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Here is a complete guide to winter tree pests and how they are harmful to your garden
Winters bring a cessation of activity for many organisms, be it the warm-blooded bears, bats, and chipmunks that hibernate during winters or insects and bugs that become inactive. Many people consider winter to be a safer season because pests are inactive and cannot attack plants. However, that’s not always the case.
During winters, pests take refuge and hide in the tiny cracks and crevasses of the plant. During this time, some pests lay eggs and form multiple colonies inside the tree’s trunks. While these pests remain inactive during the coldest temperatures, with the arrival of spring they become resume activities and multiply in numbers. Late winters and early spring presents a perfect opportunity for some pests to infest your plant.
Let us take a look at some common disease-causing pests that inhibit your trees during winters.
- They are small, sap-sucking insects that have a shell-like covering and appearance. They are oval in shape and come in different sizes. Scale insects wrap themselves around the twigs, leaves, branches, and fruit of the tree. They suck sap and other fluids, resulting in a weakened tree. A particularly worrisome aspect of scale insects is that they hide well and cannot be detected easily. At the first glance, the onlooker may mistake them as tiny bumps that are a part of the tree.
Scale insects suck out the tree’s nourishment which causes the foliage to wilt and branches to die.
Hemlock Woolly Adelgid
- These are tiny sap-sucking insects that most commonly infest and feed on Hemlock trees. They cause widespread death and destruction of hemlock trees in the East part of the United States. Hemlock Woolly Adelgid produces cotton-like wax filaments which are their most distinguishing characteristic.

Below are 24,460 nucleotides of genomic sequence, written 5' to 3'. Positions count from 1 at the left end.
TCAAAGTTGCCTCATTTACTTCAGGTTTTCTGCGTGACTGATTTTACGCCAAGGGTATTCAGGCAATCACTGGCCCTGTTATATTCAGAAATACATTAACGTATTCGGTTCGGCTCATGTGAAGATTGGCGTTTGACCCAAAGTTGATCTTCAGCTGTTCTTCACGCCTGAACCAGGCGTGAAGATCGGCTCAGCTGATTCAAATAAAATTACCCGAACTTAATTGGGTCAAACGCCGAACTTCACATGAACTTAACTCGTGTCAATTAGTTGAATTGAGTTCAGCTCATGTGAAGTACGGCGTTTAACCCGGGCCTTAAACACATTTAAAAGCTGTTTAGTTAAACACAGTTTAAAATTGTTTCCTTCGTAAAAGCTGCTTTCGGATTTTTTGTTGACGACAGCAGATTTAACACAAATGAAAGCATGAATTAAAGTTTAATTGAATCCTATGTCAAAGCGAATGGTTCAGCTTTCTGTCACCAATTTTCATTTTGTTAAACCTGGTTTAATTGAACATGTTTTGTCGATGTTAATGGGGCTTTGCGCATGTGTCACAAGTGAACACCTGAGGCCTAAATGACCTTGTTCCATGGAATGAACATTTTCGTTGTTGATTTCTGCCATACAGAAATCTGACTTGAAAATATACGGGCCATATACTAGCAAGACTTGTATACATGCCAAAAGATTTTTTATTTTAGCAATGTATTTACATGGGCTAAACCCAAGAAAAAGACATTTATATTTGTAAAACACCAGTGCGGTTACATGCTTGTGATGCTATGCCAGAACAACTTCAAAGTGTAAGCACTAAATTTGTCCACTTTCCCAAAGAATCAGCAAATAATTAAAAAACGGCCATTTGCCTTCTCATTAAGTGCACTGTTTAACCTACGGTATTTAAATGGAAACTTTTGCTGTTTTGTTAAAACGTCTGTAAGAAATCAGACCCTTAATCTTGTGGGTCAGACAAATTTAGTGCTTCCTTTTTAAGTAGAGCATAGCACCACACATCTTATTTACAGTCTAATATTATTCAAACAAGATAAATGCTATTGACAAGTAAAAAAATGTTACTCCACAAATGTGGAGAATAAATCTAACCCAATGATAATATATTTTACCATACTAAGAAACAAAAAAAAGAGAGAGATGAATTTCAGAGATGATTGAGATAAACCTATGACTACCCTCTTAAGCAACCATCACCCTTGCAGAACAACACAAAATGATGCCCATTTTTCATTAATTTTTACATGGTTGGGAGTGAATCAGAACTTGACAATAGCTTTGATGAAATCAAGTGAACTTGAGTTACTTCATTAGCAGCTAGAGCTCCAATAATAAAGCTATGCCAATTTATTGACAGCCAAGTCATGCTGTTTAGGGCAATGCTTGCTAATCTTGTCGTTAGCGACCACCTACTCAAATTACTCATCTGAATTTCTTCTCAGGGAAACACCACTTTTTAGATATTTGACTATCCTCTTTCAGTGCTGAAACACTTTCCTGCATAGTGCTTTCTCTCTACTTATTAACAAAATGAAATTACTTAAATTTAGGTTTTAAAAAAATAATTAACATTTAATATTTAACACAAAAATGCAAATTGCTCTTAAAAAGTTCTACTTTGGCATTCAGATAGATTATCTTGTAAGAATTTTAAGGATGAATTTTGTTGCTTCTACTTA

The damages caused by an infestation of the Hemlock Wooly Adelgid results in the premature dropping of needles, reduced growth, or untimely death of the tree.
- These insects live on the underside of the leaves and spin silk webs. They feed on the foliage which causes punctures and holes in the leaves. Spider mites have a greenish/yellow appearance and have four pairs of legs. Hence, they get the name due to their resemblance with spiders. They are much smaller in size compared to spiders. The average spider mite is 1/64-inch long. Due to their minute sizes, spider mites are very hard to detect.
However, despite their sizes, they cause considerable damage to common household and indoor plants. The most commonly infest boxwoods, spruces, burning bushes, and junipers plants. Spider mites puncture the leaves with their piercing mouthparts. When feeding on leaves, they leave small discolored dots on the leaves.
- Bagworms are a type of moth. The adult bagworm may range from 1 to 15 cm in size. Their wings are pale yellow with black stripes. Their name is derived from the bag they build by combining silk and small pieces of the plant’s foliage. The bag allows them to camouflage and become a part of the tree. Female bagworms lay 1,000 eggs in each bag which leads to a rapid infestation of the plants.
The damage caused by bagworm infestation becomes apparent during late summers. By that time, the damage is usually beyond repair.
- To conclude, plants require protection from pests even during winters. For effective pest control and management, contact American Tree Experts, Inc. We offer pest management services in Mont Clair, New Jersey. Call us at 973-744-6091 to get a free estimate of our services.